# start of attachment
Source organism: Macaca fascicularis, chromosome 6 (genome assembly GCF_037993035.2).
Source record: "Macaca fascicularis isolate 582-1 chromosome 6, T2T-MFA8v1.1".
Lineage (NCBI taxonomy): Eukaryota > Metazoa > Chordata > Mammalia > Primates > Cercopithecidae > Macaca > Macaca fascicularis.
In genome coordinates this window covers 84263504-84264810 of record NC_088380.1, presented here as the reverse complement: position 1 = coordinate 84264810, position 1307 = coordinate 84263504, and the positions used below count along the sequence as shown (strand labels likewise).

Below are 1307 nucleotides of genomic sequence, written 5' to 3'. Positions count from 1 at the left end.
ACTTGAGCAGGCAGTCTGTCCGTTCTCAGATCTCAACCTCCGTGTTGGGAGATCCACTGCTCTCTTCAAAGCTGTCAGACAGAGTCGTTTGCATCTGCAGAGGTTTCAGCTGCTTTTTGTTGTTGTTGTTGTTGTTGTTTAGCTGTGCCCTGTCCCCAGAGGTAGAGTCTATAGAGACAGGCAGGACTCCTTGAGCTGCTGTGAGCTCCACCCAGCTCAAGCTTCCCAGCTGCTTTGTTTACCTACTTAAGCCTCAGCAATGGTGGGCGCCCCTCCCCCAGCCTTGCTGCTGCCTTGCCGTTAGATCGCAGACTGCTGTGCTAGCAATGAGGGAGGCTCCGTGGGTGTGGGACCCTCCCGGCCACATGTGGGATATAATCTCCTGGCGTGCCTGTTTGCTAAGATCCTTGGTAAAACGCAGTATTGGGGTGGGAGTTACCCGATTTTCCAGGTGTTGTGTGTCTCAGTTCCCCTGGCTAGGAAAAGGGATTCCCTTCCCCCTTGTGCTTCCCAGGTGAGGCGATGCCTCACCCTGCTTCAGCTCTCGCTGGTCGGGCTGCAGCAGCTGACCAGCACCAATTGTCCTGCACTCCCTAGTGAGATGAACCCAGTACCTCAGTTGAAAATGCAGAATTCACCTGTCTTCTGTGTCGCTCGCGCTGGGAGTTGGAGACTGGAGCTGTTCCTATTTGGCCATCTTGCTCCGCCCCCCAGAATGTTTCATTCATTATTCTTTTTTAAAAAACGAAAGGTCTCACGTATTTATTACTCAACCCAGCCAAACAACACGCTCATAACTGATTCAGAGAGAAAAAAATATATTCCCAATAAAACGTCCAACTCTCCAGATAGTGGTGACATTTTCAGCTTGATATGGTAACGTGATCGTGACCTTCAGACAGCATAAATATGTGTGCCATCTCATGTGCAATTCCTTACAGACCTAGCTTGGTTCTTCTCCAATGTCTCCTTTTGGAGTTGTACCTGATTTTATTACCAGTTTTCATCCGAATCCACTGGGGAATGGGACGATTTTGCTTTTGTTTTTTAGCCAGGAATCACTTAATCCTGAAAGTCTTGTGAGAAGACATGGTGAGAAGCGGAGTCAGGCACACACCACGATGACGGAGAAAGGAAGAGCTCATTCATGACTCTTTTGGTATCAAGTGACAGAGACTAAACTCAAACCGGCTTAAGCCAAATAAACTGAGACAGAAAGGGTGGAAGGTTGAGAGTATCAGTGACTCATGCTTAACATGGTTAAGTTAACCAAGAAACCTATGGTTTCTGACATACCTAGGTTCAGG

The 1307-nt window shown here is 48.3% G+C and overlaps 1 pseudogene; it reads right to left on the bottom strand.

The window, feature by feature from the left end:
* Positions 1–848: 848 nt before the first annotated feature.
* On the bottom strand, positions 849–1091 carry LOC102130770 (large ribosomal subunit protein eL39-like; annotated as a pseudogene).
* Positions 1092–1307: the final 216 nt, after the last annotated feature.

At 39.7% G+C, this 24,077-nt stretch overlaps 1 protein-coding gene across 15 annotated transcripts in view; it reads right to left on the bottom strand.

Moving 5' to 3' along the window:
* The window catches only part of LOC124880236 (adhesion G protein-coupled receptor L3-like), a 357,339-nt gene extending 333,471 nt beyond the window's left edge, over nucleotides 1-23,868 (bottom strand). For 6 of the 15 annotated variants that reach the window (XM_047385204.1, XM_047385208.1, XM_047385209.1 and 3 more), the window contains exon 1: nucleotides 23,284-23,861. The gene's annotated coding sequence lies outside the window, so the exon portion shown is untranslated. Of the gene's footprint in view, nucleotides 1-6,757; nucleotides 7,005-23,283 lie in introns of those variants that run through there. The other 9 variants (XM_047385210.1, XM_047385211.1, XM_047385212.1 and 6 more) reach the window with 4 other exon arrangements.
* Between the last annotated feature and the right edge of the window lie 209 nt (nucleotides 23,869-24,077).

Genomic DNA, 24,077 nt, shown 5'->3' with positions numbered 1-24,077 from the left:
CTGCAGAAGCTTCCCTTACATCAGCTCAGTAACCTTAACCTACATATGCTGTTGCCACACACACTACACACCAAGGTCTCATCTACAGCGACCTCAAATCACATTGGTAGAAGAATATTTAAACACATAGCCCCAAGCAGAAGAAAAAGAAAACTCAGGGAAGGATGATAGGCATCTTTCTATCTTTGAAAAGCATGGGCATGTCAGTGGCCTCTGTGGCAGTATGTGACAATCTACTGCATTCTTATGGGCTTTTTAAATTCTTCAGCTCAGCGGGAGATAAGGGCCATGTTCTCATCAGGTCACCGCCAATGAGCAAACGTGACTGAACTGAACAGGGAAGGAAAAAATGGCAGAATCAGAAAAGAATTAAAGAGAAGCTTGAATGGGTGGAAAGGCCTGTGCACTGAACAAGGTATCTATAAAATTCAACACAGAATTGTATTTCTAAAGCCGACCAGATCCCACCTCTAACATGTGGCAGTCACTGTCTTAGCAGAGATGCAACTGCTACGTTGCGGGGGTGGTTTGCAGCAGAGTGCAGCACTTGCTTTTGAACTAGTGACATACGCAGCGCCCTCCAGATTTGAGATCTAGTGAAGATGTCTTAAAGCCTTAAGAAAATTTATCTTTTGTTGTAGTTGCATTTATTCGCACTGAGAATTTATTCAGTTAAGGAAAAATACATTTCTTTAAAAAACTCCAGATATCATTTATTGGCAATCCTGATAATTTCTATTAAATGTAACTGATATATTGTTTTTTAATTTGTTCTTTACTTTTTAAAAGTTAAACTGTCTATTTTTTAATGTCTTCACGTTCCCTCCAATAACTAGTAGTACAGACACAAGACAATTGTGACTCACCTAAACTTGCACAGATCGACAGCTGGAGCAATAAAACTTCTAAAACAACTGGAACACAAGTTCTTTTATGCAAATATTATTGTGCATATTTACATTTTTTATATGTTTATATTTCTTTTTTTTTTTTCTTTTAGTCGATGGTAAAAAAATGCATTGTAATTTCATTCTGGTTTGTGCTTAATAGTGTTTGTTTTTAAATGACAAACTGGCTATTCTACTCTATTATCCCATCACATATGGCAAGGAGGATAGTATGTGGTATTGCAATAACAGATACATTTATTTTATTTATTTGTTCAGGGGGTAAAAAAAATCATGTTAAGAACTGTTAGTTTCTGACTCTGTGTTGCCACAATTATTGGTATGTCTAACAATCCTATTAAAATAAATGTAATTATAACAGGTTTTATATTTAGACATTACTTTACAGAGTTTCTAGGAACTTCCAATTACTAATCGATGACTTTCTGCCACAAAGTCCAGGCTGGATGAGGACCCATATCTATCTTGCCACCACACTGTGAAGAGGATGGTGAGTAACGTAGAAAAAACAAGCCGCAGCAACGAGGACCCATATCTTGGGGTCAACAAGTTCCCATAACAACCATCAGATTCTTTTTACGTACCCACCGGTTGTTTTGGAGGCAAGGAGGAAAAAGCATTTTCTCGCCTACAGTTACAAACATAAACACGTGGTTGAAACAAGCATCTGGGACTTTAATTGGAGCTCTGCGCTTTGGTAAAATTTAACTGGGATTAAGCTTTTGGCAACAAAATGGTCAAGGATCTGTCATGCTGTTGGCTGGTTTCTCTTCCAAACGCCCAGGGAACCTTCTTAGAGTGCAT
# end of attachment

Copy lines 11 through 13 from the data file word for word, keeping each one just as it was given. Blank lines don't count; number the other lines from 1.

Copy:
* Positions 1092–1307: the final 216 nt, after the last annotated feature.

At 39.7% G+C, this 24,077-nt stretch overlaps 1 protein-coding gene across 15 annotated transcripts in view; it reads right to left on the bottom strand.

Moving 5' to 3' along the window: